We are not Japan.
Technical analyst Charles Nenner is on with Bob Pisani and Ron Insana on CNBC comparing the U.S. to Japan.
There is a very high degree of stress being priced into the equity market despite the euphoria in the credit markets. In my view, if the economy was on the verge of a recession of any kind, we would expect the widely followed interbank lending rates to be showing increased stress, which they are not. In addition, the fear of falling back into recession has created demand for credit that has led to near historic lows for Conventional and Adjustable Rate Mortgages. While it is clear there isn't any equity to take out from a refinance boom as was the case earlier in the decade, lower interest expense has positive implications for both consumption and further debt reduction. In my view, to be bullish at this point of pessimism and valuation, all we need to do is not see a negative period of growth. The bottom line is that an economic boom is not likely on the horizon, but at this point, the typical signs (including this past May-June) are not there for a shut down in economic activity either.
Libor is back toward the historic low, two-year U.S. dollar swap spreads have trended toward the historic low and the TED spread is trending back toward its low.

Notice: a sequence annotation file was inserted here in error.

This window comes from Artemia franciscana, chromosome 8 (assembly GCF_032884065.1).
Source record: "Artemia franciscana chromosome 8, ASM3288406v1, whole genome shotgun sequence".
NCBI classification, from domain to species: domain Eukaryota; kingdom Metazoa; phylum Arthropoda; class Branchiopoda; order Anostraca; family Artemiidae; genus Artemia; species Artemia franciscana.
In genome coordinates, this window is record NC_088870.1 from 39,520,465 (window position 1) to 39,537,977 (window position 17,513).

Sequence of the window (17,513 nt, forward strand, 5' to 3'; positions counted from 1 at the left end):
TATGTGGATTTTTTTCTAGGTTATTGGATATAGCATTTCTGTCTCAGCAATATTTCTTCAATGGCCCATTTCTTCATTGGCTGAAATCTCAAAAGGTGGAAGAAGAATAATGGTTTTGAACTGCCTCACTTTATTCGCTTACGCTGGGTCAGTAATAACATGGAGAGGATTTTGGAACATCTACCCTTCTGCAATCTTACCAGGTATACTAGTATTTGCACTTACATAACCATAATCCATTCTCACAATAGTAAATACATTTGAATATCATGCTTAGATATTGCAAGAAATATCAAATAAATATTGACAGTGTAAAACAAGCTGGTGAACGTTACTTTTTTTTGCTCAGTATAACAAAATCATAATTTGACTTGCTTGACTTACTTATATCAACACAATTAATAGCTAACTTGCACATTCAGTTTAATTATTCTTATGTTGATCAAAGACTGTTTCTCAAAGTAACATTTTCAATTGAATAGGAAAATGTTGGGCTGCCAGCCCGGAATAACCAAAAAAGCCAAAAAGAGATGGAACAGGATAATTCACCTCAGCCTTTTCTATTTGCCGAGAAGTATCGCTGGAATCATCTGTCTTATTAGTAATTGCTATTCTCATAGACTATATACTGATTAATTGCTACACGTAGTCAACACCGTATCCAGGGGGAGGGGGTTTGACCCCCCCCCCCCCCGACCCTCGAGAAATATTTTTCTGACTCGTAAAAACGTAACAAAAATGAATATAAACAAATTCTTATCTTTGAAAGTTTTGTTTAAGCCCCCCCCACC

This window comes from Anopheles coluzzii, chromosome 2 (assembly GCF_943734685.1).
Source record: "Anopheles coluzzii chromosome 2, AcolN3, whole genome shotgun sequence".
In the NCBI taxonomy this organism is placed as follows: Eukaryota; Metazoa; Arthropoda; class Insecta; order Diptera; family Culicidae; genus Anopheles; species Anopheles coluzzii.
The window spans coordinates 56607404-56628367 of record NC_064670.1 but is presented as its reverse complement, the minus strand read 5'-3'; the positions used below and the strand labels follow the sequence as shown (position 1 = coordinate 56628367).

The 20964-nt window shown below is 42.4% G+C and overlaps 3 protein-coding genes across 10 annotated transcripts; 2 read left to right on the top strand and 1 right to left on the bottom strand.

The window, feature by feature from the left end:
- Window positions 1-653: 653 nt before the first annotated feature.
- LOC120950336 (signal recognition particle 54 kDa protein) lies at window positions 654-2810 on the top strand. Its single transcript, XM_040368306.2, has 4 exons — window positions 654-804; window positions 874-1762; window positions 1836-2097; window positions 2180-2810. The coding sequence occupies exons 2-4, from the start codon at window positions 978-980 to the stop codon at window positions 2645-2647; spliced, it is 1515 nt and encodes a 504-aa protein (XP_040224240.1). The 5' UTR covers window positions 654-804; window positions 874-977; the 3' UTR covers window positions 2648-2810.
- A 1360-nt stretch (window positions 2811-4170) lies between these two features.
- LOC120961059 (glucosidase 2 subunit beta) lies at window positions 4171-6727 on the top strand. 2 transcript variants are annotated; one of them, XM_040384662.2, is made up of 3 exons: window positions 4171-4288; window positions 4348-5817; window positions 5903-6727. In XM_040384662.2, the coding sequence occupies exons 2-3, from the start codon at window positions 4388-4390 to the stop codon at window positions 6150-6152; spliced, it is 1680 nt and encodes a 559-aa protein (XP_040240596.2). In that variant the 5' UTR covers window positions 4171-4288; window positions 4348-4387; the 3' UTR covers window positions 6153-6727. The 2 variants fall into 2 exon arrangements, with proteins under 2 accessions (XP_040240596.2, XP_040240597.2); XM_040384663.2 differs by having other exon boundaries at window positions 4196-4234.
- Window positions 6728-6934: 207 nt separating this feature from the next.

Meanwhile "the drive into credit has caused a historic drop in the long end of the yield curve which has some very important implications" -- conventional and adjustable mortgage rates are seeing sharp DECLINES to near-historic lows, which has led to a refi boom at a time when commercial banks are easing up on their lending standards.
It is hard to see material economic weakness in the second half of 2010 and in 2011.
Many bears are expanding their long books into this morning's swoosh lower.
What is missed by the bearish double-dip camp is that cyclical areas of the economy -- such as residential investment and capex, inventories and autos -- are now so low relative to GDP and so low relative to their long-term relationship to GDP that it is hard to see material economic weakness in the second half of 2010 and in 2011.
The beat goes on in fixed income.
This particular market downturn runs deeper than all-too-familiar malaise that has accompanied the market during late August. This is precisely the sort of desultory setting in which a recovery in stock prices can emerge.
There is a big market chill that runs deeper than the normal and all-too-familiar malaise that typically has accompanied the market during late August.
The market's fan base has been depleted by 10 years of underperformance, both relative to bonds and in an absolute sense. The 2008 investment shock also turned off a generation of investors, and whatever stragglers remained have been paralyzed by the flash crash in the spring of this year.
It is almost as if the causal relationships (of interest rates, valuation, etc.) have lost their relevance in a market in which investors are so downtrodden.
But, to this contrarian, this is precisely the sort of desultory setting in which a recovery in stock prices can emerge......